A 415 bp cDNA sequence of Sfspo and a 414 bp fragment of enhanced green fluorescent protein gene egfp (control) were individually subcloned into pEASY-T3 vector (TransGen Biotech, Beijing, China), and the diluted plasmids were used as templates for amplification of these target sequences by PCR, using specific primers (Table 1) conjugated with the T7 RNA polymerase promoter (5’-taatacgactcactataggg-3’) and the PCR conditions described above. The PCR products were purified with Wizard H SV Gel (Promega) and used as templates for dsRNA synthesis with the T7 Ribomax TM Express RNAi System, according to the manufacturer’s instructions (Promega). The reaction products were treated with RNase and DNase I to degrade single-strand RNA and DNA template, respectively, at 37°C for one hour, following manufacturer’s directions. The synthesized dsRNA was isopropanol precipitated, resuspended in Nuclease-free water, and quantified by a spectrophotometer (NanoDrop TM 1000) at 260 nm. The purity and integrity were determined by agarose gel electrophoresis. The dsRNA stocks can be stored for several weeks at -80°C until use.
Previously reported dietary dsRNA-introducing procedure [38, 39] was used, with small modifications. Briefly, glass cylinders, 12 cm in length and 2.8 cm in internal diameter, were used as feeding chambers. Twenty first-instar nymphs were carefully transferred into each chamber and pre-reared for one day to the second-instar stage, on liquid artificial diet (according to Dr. Fu et al. ) between two layers of stretched Parafim M (Pechiney Plastic Packaging Company, Chicago, IL, USA) that was placed at both ends of the chamber. The artificial diet containing one of the dsRNAs at the concentration of 0.5 mg/ml [38, 39] were then used to feed the second-instar nymphs. The diet was changed and dead nymphs were removed daily.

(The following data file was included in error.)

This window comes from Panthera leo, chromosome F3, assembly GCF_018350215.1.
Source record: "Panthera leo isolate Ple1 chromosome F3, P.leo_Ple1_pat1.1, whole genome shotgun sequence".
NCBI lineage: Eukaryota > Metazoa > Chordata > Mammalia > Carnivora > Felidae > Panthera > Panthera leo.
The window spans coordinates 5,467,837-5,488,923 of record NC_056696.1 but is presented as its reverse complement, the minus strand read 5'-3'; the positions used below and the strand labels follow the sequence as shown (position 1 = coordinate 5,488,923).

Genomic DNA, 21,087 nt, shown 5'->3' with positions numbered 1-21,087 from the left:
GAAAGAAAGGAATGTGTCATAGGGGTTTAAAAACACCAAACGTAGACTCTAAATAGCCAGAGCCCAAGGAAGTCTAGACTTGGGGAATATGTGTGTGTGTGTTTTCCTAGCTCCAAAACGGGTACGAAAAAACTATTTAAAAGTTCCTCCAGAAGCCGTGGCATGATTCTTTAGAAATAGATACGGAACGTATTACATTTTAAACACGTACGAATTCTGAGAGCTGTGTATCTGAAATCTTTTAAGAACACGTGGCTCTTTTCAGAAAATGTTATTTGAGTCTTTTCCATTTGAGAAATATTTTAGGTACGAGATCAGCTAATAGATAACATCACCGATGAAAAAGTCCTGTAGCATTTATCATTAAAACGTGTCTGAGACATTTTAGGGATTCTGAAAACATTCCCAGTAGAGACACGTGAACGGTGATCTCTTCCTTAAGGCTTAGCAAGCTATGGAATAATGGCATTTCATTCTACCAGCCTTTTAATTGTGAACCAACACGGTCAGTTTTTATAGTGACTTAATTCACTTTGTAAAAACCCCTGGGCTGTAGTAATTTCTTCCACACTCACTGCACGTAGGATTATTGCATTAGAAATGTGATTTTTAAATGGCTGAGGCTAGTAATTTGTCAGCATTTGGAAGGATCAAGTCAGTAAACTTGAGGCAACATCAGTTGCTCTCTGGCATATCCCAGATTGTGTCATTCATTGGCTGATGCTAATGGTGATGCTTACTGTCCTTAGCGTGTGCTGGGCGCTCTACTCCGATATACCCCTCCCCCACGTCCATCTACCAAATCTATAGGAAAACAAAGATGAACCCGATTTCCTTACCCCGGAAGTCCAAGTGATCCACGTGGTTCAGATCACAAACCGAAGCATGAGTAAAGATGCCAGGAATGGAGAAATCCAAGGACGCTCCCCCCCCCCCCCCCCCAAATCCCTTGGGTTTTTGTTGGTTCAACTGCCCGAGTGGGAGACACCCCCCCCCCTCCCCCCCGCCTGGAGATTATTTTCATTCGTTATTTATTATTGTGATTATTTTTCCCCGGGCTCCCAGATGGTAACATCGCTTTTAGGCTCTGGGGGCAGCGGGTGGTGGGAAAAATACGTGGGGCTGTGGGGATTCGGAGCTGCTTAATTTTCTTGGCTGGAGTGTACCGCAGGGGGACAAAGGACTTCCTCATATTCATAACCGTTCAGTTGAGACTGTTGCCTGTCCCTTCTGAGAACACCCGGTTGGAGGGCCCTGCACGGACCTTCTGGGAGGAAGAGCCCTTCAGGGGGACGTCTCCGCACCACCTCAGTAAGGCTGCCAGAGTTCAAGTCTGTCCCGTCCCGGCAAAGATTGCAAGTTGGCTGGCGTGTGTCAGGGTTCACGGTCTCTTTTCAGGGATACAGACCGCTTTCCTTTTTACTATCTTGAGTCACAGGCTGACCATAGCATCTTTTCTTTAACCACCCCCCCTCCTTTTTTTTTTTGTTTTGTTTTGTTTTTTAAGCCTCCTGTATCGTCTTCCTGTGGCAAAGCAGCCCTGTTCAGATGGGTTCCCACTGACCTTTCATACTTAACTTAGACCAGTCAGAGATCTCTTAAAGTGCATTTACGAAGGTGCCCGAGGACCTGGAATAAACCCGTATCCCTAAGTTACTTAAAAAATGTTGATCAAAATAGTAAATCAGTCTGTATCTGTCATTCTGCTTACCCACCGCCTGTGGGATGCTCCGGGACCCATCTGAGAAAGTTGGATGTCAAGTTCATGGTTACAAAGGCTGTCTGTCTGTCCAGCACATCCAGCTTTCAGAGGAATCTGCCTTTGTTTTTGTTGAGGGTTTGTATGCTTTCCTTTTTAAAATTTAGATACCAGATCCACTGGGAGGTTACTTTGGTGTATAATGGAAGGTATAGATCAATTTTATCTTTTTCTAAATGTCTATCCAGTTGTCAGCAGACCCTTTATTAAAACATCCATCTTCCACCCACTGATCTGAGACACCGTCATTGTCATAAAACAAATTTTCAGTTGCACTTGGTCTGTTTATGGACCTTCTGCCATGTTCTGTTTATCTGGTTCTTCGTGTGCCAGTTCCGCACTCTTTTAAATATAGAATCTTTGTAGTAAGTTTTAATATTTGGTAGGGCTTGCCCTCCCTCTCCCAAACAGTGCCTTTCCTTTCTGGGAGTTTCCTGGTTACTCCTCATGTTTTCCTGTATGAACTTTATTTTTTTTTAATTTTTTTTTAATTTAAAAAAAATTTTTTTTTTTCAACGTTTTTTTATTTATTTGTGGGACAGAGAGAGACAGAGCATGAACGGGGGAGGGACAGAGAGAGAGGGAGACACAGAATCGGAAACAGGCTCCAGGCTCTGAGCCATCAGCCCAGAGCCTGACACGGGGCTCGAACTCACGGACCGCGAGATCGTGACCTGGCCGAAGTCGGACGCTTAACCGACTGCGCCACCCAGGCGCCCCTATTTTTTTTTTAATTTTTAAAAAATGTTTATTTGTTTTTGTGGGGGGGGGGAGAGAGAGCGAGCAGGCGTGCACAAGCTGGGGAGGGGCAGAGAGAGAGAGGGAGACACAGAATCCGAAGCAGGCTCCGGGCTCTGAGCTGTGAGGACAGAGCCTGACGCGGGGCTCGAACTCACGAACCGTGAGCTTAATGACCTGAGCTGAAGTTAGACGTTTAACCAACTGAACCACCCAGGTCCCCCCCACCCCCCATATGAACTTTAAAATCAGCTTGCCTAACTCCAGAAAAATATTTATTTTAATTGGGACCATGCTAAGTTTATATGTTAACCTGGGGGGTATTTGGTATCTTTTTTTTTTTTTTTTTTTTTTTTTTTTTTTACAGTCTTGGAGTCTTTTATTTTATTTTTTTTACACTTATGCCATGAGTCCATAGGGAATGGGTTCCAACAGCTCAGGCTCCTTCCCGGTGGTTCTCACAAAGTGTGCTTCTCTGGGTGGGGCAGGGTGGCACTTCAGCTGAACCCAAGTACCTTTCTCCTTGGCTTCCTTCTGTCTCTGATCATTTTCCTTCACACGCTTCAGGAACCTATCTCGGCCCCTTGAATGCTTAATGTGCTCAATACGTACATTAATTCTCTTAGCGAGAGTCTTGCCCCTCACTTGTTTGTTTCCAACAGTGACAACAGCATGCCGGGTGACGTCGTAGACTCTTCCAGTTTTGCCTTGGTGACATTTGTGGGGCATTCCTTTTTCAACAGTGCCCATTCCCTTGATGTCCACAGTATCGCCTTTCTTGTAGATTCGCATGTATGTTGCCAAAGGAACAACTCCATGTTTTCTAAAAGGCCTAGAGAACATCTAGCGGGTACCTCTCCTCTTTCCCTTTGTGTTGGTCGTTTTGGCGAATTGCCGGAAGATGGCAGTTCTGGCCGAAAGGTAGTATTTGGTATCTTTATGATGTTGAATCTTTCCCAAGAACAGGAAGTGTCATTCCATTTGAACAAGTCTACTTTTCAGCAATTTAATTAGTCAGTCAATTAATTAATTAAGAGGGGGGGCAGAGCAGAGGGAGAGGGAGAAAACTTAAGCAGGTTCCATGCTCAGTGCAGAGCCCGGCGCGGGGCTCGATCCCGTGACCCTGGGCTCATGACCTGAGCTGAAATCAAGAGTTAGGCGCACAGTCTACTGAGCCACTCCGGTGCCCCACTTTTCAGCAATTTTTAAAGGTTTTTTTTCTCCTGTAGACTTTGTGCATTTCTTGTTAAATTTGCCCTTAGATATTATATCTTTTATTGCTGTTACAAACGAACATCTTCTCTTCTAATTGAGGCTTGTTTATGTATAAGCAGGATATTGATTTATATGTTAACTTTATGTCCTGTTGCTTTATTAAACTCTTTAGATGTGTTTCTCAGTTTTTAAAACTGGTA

Two experiments were carried out. The first had three treatments including non-dsRNA diet (blank control), dsegfp diet (negative control) and dsSfspo diet. The experiment lasted for 6 days. The second bioassay was a rescue experiment. Since topical application of 300 pg of 20E was enough to trigger physiological response in the fourth-instar planthopper nymphs , 300 pg of 20E was used in the second bioassay. After exposed to dsRNA for 2 days, the nymphs were anesthetized with carbon dioxide. A 0.03 μL aliquot of acetone with or without 300 pg of 20E was topically applied to the dorsal thoracic surface of the nymphs with a 10-μL microsyringe connected to a microapplicator (Hamilton Company, Reno, NV). And then, the nymphs were continuously exposed to dsRNA for another 4 days. There were four treatments including: (1) nymphs on non-dsRNA diet and applied acetone (blank control); (2) nymphs on dsegfp diet and applied acetone (negative control); (3) nymphs on dsSfspo diet and applied acetone; (4) nymphs on dsSfspo diet and applied 20E. All treatments in both experiments were replicated 25 times (25 chambers), and a total of 250 nymphs in each treatment were used (100 nymphs for bioassays and 150 nymphs for q-PCR).
Mortality was recorded daily. The surviving nymphs after bioassay were collected and frozen. The instars of the surviving nymphs were identified by head capsule width and the number of rhinaira (sensilla clusters) bearing on the pedicle of the antennae [60, 61].
Real-time quantitative PCR